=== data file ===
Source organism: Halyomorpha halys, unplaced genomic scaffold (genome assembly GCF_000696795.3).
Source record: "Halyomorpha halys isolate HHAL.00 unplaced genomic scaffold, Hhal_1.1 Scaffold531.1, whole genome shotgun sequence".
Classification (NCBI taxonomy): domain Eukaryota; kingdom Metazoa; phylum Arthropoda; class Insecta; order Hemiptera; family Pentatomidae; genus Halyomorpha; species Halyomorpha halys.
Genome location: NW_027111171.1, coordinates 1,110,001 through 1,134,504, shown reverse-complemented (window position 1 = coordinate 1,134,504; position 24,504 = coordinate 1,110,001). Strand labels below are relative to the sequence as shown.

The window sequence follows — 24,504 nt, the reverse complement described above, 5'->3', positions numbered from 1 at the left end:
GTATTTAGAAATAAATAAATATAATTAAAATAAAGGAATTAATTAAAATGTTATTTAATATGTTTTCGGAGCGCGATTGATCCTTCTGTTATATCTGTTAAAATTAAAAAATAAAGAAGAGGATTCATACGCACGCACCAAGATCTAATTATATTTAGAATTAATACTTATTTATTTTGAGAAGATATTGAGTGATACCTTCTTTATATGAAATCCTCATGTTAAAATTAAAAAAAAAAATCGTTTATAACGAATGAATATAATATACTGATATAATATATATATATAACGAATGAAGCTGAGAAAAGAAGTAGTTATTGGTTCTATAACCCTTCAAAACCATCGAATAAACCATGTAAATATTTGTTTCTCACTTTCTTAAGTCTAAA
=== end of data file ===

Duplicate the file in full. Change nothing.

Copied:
Source organism: Halyomorpha halys, unplaced genomic scaffold (genome assembly GCF_000696795.3).
Source record: "Halyomorpha halys isolate HHAL.00 unplaced genomic scaffold, Hhal_1.1 Scaffold531.1, whole genome shotgun sequence".
Classification (NCBI taxonomy): domain Eukaryota; kingdom Metazoa; phylum Arthropoda; class Insecta; order Hemiptera; family Pentatomidae; genus Halyomorpha; species Halyomorpha halys.
Genome location: NW_027111171.1, coordinates 1,110,001 through 1,134,504, shown reverse-complemented (window position 1 = coordinate 1,134,504; position 24,504 = coordinate 1,110,001). Strand labels below are relative to the sequence as shown.

The window sequence follows — 24,504 nt, the reverse complement described above, 5'->3', positions numbered from 1 at the left end:
GTATTTAGAAATAAATAAATATAATTAAAATAAAGGAATTAATTAAAATGTTATTTAATATGTTTTCGGAGCGCGATTGATCCTTCTGTTATATCTGTTAAAATTAAAAAATAAAGAAGAGGATTCATACGCACGCACCAAGATCTAATTATATTTAGAATTAATACTTATTTATTTTGAGAAGATATTGAGTGATACCTTCTTTATATGAAATCCTCATGTTAAAATTAAAAAAAAAAATCGTTTATAACGAATGAATATAATATACTGATATAATATATATATATAACGAATGAAGCTGAGAAAAGAAGTAGTTATTGGTTCTATAACCCTTCAAAACCATCGAATAAACCATGTAAATATTTGTTTCTCACTTTCTTAAGTCTAAA